Here's another one. This one takes place in high school. Before I get too far, I need to set this one up. At the time, our high school was basically one long hallway that crossed over into one of the elementary schools. I was a junior and a member of PALs (Peer Assistance and Leadership). One of our "jobs" was to work with various elementary and junior high kids on various issues such as homework, or problems at home. We were PALs to kids who just needed someone. I was over in the aforementioned elementary school one day, walking with one of my kiddos (a fifth-grader)  when a teacher stopped us. 

Teacher: Where's your hall pass? 

I thought she was talking to the kid, but she was glaring at me. 

Me: She's with me. 

Teacher: I don't care, where's your hall pass? 

I showed her the hall pass hanging around my neck, but she still wasn't satisfied. 

Teacher: Who's your teacher?? Again, staring at me. 

Me: Um, which one? 

Teacher: Don't get smart with me.  I'll ask you again: Who's your teacher?

Me: Which one? I have seven. 

Now the teacher looked confused. 

Me: I'm from the high school. 

I watched in hidden glee as the teacher's face went white. Her mouth opened and closed several times before she finally managed a quick "I'm sorry" before she rushed along. Hmph! 

I should probably also tell you here that the fifth-grader in this tale of woe was about three or four inches taller than me. Yeah. Good times. 

This last one takes place about four or five years ago. That would make me about...26 or 27. Very good! Now imagine me about four or five years ago (reference the above picture if you need to). There's really not much difference in the way I look today and the way I looked then. For this one, I was at my mom's gym playing on my Blackberry while I was waiting for my mom to get done. Did I mention I was 26 or 27? Read on...

Gym Volunteer: Hello, are you Betty's daughter? 

Me: Yes, is everything ok? 

GV: Oh yes, I've just heard a lot about you and she told me you were here, so I wanted to meet you. 

Me: Ohhh! Well, very nice to meet you! 

At this point, my mom had walked up and joined us. The two exchanged pleasantries before my mom said, "Oh I see you've met my daughter." 

GV: Yes. How old are you dear?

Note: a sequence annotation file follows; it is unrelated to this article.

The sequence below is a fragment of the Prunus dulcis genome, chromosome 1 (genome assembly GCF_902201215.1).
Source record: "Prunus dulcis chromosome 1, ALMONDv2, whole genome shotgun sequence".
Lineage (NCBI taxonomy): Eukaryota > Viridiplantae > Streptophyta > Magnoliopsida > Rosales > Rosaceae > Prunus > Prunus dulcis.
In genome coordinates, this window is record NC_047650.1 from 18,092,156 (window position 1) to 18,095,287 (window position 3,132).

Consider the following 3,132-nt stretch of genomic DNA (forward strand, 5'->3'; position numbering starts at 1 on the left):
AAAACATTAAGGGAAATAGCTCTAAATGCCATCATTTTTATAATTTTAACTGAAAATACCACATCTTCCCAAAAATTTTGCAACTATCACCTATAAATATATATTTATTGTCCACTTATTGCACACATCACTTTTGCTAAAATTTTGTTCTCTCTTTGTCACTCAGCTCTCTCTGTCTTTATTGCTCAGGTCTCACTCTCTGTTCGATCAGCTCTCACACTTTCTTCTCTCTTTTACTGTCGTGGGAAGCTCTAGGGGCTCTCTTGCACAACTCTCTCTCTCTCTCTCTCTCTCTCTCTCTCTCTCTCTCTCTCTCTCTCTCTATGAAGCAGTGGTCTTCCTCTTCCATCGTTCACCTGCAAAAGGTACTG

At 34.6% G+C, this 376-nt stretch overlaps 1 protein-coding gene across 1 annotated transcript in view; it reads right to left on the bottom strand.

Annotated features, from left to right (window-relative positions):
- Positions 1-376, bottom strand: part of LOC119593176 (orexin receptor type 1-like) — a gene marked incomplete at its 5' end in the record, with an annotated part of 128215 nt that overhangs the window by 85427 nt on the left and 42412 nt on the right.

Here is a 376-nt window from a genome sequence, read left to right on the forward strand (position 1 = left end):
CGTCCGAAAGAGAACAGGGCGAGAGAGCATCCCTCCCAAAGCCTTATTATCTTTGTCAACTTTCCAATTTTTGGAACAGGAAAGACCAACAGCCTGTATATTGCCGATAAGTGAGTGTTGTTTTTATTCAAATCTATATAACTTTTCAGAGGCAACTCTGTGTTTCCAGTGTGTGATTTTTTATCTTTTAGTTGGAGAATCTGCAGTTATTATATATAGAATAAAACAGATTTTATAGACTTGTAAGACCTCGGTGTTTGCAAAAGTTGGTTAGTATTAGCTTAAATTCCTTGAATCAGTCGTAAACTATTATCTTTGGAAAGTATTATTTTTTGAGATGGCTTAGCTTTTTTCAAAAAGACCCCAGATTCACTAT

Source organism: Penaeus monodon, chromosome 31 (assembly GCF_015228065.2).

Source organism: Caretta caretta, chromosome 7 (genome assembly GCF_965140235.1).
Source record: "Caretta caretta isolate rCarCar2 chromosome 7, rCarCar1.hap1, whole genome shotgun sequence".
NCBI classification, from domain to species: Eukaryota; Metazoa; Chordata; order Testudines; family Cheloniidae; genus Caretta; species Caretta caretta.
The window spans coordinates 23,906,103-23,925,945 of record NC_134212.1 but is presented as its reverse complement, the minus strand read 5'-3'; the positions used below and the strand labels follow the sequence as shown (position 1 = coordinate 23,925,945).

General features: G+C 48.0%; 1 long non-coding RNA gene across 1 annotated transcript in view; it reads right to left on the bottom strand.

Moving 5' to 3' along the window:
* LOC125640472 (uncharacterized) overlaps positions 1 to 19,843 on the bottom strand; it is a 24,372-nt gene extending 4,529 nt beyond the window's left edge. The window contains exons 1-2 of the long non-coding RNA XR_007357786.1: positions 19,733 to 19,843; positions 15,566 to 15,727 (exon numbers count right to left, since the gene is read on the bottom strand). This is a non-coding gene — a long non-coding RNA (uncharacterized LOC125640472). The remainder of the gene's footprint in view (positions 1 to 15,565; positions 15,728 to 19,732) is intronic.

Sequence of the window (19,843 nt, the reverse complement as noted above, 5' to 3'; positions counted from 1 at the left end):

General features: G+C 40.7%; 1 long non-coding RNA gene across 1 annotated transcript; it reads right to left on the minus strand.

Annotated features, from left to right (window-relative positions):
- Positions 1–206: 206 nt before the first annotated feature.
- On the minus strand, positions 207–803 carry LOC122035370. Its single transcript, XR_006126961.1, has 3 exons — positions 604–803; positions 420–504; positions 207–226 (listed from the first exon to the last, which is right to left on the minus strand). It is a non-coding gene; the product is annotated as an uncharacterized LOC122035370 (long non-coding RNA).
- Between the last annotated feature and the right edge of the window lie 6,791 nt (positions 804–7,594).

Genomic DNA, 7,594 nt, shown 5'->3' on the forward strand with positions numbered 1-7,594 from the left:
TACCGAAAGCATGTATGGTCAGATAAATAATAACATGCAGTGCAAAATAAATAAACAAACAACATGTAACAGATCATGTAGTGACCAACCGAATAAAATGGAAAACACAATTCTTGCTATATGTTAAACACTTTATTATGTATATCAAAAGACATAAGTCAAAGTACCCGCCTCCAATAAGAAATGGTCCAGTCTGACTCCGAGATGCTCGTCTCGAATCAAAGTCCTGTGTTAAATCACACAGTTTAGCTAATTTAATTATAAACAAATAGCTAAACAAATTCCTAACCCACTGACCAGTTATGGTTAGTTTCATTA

Me: (Insert whichever age you chose between 26 or 27 and insert that answer here. That will be what I said.)

GV (looking quite surprised): Oh, I thought you were about ten years old. 

Me: *Crickets* (now I was looking quite surprised). I was actually rendered speechless. 

Apparently, in all the things she told this kind lady about me, my mom forgot to mention one tiny little detail: my age. Ten? Really--ten? TEN YEARS OLD?!? Come on! I'm holding keys, a Blackberry, and it was obvious I had already hit puberty! TEEEEEEENNNN? Clearly, I'm still not over this. 

Now, you might be thinking, or will probably say to me, "You're going to appreciate that when you're older." I totally see the point. However, I didn't appreciate it at ten (when people thought I was six). When I was 11 (the age of the above junior high episode), which is older than ten, I didn't appreciate it. At 16, when I was older than 11, I didn't appreciate it. At 26 or 27, which is older than 16, I didn't appreciate it. And now, at 31, while I'm starting to appreciate it, there is one thing about it that I don't appreciate: if I want to date anyone, the only guys who would be interested are in junior high--which is gross and NOT LEGAL. So much for appreciation. I tell people I get carded at the toy store--which has been the case every single time I bought something that you had to be older than 17 to buy (don't worry I haven't done that recently. Swear!). 

There are a couple of good things about all of this that I would be stupid to overlook. One of them is that I've amassed a collection of stuffed toys and trinkets from fooling those people at amusement parks who guess your age. Oh, and I can still get a student ticket to pretty much anything. Otherwise, I'm just your average looking 31-year-old stuck in a ten-year-old's body. 

Yes, I am 31 (or will be in 18 more shopping days). And I will remain 31 for the next 365 days after July 2, until I turn 32. It should go pretty chronologically from there. So there, now you know how old I am. Spread the word.